During the pandemic, Wesley Foundations in Big Rapids, Detroit, and Marquette found new ways to engage students and create loving community. Fall of 2021 is a time of “building back.”
JOHN E. HARNISH
Michigan Conference Communications
“There’s no going back to 2019”, says the Rev. Kim Bos at the Ferris State Wesley House. “Coming out of the pandemic, we have to figure out how to go forward together, just like every local church.” For the students at Ferris and on every campus, last year was a roller coaster of online courses, hybrid courses, upheaval in campus housing, and constant change. Bos, who came to Ferris in 2019, said, “I had six months of great ministry, then everything changed.” Most of the classes have returned to in-person this semester, and Wesley is “building back,” finding hope in the number of freshmen who have found their way to Wesley House.
The Wesley House mission statement lifts three goals:
- Belong. Whoever you are, you matter to us! However you identify, you are welcome and celebrated here. Through active participation, The Wesley House can become your home away from home and family when you need family.
- Believe. The Wesley House is a Christian ministry engaged in theological exploration. So, whatever you believe (or don’t believe), we are here to encourage you to deeply engage in your faith and develop leadership skills.
- Become. We want to help you discover your purpose and passions so that you can become the person God has called and created you to be.
Wesley House functions out of a facility entirely separate from Big Rapids First United Methodist Church, but Bos says, “We are good friends with First Church.” In addition, she tries to affirm the connection with the church by taking students with her when she preaches in other churches. When students graduate, she helps them find a new church home wherever they go. For now, Bos says, “We are figuring out how to go forward together.”
Wesley at Northern Michigan University in Marquette also offers encouragement to students by being “an intentional and expansive faith community that supports students and young adults in their faith journey, serving as a catalyst for faith exploration as students journey through their time at Northern and beyond.” Erica Thomas, the director, says, “We strive to do this by loving everyone and creating a community where everyone belongs as they are.”
Their setting is unique in that Wesley is part of Marquette Hope, a multi-site United Methodist Church including Marquette First Campus, Scandia Campus, and Negaunee Mitchell Campus. Wesley is housed in the Connections Center Campus across the street from NMU. The Connections Center includes CommonGrounds, a coffee house offering free coffee, and a quiet space for students to gather, study, relax and grow together.
Thomas says one of the gifts of the COVID year has been the growing relationship between the United Methodist, Lutheran, Presbyterian, and Episcopalian campus ministries. She says, “It has created a beautiful partnership and fascinating conversations across our theological silos without entirely diluting the various traditions.”
Five hundred miles south, Motor City Wesley in Detroit is “a collection of student-led communities mobilizing their passions, skills, faith communities and social networks to create goodness in the world.” They host regular discussions about Detroit’s history and explore how churches have responded to Detroit’s needs. Under the leadership of Deacon Carl Gladstone, they are involved in various service projects making a difference in the city.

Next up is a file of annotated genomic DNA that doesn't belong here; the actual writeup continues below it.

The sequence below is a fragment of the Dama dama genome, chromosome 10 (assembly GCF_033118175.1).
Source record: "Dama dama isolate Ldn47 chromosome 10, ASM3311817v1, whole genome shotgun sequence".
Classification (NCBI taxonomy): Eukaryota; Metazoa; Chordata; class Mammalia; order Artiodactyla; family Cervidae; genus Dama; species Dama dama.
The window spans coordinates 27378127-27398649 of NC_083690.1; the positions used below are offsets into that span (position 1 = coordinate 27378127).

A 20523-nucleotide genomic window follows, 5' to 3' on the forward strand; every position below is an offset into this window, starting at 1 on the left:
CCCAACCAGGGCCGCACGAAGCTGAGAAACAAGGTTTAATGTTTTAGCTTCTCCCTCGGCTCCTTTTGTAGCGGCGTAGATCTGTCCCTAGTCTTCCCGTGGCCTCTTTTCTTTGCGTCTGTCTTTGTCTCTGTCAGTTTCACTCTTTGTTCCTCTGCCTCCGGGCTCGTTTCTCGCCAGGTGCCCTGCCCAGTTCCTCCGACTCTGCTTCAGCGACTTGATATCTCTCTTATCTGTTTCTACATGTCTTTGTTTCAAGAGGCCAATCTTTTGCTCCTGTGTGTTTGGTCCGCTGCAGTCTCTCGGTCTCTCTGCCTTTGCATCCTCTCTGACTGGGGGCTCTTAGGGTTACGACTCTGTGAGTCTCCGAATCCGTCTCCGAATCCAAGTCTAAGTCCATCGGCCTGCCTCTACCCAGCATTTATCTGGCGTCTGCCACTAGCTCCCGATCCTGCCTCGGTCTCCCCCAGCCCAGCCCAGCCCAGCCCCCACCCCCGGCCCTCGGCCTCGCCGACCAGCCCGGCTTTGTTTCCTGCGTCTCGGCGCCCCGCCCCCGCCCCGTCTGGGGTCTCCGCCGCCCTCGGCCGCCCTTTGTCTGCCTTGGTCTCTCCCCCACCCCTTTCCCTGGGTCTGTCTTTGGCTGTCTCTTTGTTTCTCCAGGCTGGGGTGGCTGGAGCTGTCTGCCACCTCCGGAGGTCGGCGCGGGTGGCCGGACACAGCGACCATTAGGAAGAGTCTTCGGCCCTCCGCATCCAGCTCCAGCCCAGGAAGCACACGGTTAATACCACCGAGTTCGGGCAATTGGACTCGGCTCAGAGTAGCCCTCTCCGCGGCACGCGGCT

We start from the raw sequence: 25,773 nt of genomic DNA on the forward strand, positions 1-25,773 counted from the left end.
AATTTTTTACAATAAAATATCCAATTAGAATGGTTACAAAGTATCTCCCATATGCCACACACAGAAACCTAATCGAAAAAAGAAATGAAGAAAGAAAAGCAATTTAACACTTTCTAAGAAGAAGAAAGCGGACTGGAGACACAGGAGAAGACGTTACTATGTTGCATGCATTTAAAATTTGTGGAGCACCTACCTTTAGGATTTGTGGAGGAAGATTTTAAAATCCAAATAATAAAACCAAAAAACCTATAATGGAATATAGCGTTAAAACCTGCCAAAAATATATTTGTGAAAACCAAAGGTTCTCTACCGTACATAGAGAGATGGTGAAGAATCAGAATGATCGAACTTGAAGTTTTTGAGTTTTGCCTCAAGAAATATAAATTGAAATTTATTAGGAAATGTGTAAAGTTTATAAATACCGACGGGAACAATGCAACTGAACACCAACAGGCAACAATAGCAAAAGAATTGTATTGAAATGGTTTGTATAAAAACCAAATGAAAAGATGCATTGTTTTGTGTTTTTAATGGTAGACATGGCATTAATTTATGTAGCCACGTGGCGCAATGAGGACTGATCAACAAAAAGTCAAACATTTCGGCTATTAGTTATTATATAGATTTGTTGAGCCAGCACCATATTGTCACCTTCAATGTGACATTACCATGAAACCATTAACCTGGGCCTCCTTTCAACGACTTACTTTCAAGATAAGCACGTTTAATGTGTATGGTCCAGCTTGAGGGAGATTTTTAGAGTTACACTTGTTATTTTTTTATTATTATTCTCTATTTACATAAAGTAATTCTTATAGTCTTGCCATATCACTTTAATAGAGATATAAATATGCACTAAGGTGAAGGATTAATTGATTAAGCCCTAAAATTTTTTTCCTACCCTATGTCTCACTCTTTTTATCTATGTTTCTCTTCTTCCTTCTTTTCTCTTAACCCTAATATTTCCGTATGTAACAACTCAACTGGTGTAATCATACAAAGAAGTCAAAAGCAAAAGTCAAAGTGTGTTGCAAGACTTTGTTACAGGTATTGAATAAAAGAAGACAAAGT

Deacon Gladstone says, “Motor City Wesley follows in the heritage of John Wesley who founded a student club (mockingly called “Methodists”) on the campus of Christ Church, Oxford. They took food to the poor, visited the prisons, and taught orphans how to read.”
As with other campus ministries, the COVID year was a bane and a blessing for Motor City Wesley. Because they were unable to meet regularly, they created a Lenten online ministry, “40 Days of Song and Scripture,” and actually saw an uptick in participation. Today on Taco Tuesday, they give away tacos on the Wayne State Campus mall, and Carl says, “We’re close to 1,000 tacos given away!” It gives them the opportunity to talk with dozens of students while they wait for their tacos. Gladstone says, “There are a lot of campuses in metropolitan Detroit, so we are trying to build something that could take root on any campus.”
Back at Ferris, Kim Bos speaks for all the Wesley Foundation directors when she says, “It’s hard out here, but it’s hard everywhere. We know we can never go back to the way it was before 2019, but that’s how it is for everyone. We are figuring out how to go forward together.”
From the far reaches of the Upper Peninsula to the heart of the city, Michigan’s eight campus ministries connect students and young adults with the faith, the world, and the church. They are a significant part of the Michigan Conference outreach to young adults. You can be part of this outreach with support from your local church’s mission budget. For more information, go to https://michiganumc.org/wesley-foundation/
~ Ways to support our students …
- Gifts to Wesley. Wesley campus ministries are EngageMI ministry partners. Click here and scroll for online giving options for the school of your choice.
Gifts to UM Student Sunday. This annual offering of The United Methodist Church provides scholarships to college students, graduate students, and seminary students, including Michigan scholars. The official 2021 date is November 28. Click here for more information and resources.